Figure 20.14

The properties of a UDT are available as they are in a custom object.

Option Expllclt

Public Type Style

StyleNmig jta Etring Price i- Single UnitaSold la Long UnitaOnHand la Long

End Type

PUB11= Type Store Name A3 Stclng Styles () As Style

End Type_

Mm ayStyle As Scyle myStylt.|

üS1 StyieName uS" UnitsOnHand UnitsSo Id

The first UDT consists of properties for each product style.

Option Explicit Public Type Style

StyleName As String Price As Single UnitsSold As Long UnitsOnHand As Long End Type

The second UDT consists of the store name and an array whose type is the first UDT.

Public Type Store Name As String Styles() As Style End Type

After the UDTs are established, the main program is written. Only a variable of the second UDT type, Store, is needed because that type contains the first type, Style (see Figure 20.15). But all the properties of the UDTs are easily available. And with the use of the UDT, the various variables are easy to remember—they're only a "." away:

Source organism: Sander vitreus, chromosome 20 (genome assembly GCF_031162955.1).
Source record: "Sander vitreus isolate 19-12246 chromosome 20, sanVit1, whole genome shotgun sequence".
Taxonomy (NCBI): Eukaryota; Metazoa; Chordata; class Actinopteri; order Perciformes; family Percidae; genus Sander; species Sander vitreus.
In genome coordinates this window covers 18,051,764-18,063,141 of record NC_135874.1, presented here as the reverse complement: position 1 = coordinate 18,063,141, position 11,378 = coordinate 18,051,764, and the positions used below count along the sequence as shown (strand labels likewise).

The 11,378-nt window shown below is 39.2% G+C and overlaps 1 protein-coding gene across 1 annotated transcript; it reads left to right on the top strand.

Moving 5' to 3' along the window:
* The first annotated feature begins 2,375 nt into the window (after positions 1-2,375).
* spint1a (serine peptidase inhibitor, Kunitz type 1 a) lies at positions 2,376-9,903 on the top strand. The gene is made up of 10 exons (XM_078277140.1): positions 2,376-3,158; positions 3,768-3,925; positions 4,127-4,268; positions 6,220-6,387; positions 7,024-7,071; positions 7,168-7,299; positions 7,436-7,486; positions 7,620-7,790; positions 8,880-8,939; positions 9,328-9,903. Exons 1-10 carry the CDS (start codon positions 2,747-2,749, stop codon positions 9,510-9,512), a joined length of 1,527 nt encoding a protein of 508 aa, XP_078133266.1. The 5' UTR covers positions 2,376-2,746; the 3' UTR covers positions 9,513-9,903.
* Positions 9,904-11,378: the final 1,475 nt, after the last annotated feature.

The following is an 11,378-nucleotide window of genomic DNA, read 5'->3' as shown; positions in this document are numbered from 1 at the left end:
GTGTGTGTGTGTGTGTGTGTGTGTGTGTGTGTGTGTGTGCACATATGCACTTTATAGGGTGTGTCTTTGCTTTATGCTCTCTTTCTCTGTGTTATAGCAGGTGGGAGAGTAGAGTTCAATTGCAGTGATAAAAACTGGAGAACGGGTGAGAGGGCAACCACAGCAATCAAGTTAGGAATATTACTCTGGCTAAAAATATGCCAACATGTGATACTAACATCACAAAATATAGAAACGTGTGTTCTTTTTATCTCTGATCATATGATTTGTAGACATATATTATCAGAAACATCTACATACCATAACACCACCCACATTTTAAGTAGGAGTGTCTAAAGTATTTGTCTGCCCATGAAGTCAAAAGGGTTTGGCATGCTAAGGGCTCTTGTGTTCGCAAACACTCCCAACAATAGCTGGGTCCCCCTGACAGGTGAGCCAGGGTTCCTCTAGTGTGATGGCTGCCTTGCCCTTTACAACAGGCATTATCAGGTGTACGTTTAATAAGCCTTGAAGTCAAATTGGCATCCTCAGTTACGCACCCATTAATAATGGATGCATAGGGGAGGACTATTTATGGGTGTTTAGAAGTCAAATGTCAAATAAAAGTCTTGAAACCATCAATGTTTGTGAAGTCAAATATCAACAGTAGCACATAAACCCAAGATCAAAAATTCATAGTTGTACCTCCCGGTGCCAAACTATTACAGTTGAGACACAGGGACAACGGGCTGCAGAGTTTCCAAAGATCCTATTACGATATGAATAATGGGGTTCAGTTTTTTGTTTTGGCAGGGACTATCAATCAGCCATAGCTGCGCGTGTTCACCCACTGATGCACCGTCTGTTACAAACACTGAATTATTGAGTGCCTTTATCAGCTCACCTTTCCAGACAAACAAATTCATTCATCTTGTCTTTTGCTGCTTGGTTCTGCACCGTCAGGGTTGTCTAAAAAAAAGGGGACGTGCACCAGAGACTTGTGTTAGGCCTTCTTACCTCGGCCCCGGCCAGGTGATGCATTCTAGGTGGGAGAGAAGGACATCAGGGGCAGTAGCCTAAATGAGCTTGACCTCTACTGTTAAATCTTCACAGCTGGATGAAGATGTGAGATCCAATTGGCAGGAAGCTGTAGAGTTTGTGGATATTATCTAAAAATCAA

Sub Main()

Dim FinalRow As Integer, ThisRow As Integer, ThisStore As Integer

Dim CurrRow As Integer, TotalDollarsSold As Integer, TotalUnitsSold As Integer

Dim TotalDollarsOnHand As Integer, TotalUnitsOnHand As Integer

Dim ThisStyle As Integer

Dim StoreName As String

ReDim Stores(0 To 0) As Store 1 The UDT is declared FinalRow = Range("A65536").End(xlUp).Row

' The following For loop fills both arrays. The outer array is filled with the 1 store name and an array consisting of product details. ' To accomplish this, the store name is tracked and when it changes, 'the outer array is expanded.

0 0

Post a comment